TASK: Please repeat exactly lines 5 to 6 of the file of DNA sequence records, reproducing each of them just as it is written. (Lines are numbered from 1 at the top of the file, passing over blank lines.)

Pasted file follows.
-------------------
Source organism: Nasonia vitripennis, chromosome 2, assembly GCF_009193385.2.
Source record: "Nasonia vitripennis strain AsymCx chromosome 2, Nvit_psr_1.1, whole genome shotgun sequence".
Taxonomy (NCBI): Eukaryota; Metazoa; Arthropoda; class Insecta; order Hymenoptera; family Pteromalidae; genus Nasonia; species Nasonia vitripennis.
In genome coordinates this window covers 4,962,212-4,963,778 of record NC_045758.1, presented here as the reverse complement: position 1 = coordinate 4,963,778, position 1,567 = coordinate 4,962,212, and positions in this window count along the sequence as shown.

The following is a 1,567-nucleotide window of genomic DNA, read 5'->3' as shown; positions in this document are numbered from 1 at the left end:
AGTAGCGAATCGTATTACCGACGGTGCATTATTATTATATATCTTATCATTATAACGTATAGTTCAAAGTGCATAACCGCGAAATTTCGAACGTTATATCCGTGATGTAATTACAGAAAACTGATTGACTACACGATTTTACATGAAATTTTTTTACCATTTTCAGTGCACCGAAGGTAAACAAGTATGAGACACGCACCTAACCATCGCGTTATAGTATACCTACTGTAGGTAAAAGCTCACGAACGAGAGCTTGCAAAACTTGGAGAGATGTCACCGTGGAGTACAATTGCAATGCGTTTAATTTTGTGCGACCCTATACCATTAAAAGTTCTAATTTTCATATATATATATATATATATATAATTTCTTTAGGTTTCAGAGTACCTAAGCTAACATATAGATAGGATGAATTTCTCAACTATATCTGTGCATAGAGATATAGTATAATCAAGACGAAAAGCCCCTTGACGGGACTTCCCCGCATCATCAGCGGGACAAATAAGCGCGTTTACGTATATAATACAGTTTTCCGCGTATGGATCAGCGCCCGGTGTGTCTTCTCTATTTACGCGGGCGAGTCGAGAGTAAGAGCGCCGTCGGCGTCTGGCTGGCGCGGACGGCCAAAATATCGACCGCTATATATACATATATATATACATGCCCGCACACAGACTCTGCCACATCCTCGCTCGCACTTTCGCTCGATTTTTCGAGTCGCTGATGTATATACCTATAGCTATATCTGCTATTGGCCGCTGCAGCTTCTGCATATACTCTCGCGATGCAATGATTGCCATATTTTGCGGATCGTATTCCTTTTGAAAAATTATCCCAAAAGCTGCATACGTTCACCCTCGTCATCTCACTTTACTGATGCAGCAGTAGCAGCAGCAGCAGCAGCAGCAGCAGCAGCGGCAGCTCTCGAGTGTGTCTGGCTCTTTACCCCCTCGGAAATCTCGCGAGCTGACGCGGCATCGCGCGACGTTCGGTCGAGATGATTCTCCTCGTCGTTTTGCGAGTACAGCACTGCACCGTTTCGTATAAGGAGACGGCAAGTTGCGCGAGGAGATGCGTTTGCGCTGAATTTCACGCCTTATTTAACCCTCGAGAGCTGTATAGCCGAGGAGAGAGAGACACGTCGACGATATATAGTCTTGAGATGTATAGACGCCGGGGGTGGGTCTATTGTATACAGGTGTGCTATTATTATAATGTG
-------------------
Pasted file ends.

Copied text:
The following is a 1,567-nucleotide window of genomic DNA, read 5'->3' as shown; positions in this document are numbered from 1 at the left end:
AGTAGCGAATCGTATTACCGACGGTGCATTATTATTATATATCTTATCATTATAACGTATAGTTCAAAGTGCATAACCGCGAAATTTCGAACGTTATATCCGTGATGTAATTACAGAAAACTGATTGACTACACGATTTTACATGAAATTTTTTTACCATTTTCAGTGCACCGAAGGTAAACAAGTATGAGACACGCACCTAACCATCGCGTTATAGTATACCTACTGTAGGTAAAAGCTCACGAACGAGAGCTTGCAAAACTTGGAGAGATGTCACCGTGGAGTACAATTGCAATGCGTTTAATTTTGTGCGACCCTATACCATTAAAAGTTCTAATTTTCATATATATATATATATATATATAATTTCTTTAGGTTTCAGAGTACCTAAGCTAACATATAGATAGGATGAATTTCTCAACTATATCTGTGCATAGAGATATAGTATAATCAAGACGAAAAGCCCCTTGACGGGACTTCCCCGCATCATCAGCGGGACAAATAAGCGCGTTTACGTATATAATACAGTTTTCCGCGTATGGATCAGCGCCCGGTGTGTCTTCTCTATTTACGCGGGCGAGTCGAGAGTAAGAGCGCCGTCGGCGTCTGGCTGGCGCGGACGGCCAAAATATCGACCGCTATATATACATATATATATACATGCCCGCACACAGACTCTGCCACATCCTCGCTCGCACTTTCGCTCGATTTTTCGAGTCGCTGATGTATATACCTATAGCTATATCTGCTATTGGCCGCTGCAGCTTCTGCATATACTCTCGCGATGCAATGATTGCCATATTTTGCGGATCGTATTCCTTTTGAAAAATTATCCCAAAAGCTGCATACGTTCACCCTCGTCATCTCACTTTACTGATGCAGCAGTAGCAGCAGCAGCAGCAGCAGCAGCAGCAGCGGCAGCTCTCGAGTGTGTCTGGCTCTTTACCCCCTCGGAAATCTCGCGAGCTGACGCGGCATCGCGCGACGTTCGGTCGAGATGATTCTCCTCGTCGTTTTGCGAGTACAGCACTGCACCGTTTCGTATAAGGAGACGGCAAGTTGCGCGAGGAGATGCGTTTGCGCTGAATTTCACGCCTTATTTAACCCTCGAGAGCTGTATAGCCGAGGAGAGAGAGACACGTCGACGATATATAGTCTTGAGATGTATAGACGCCGGGGGTGGGTCTATTGTATACAGGTGTGCTATTATTATAATGTG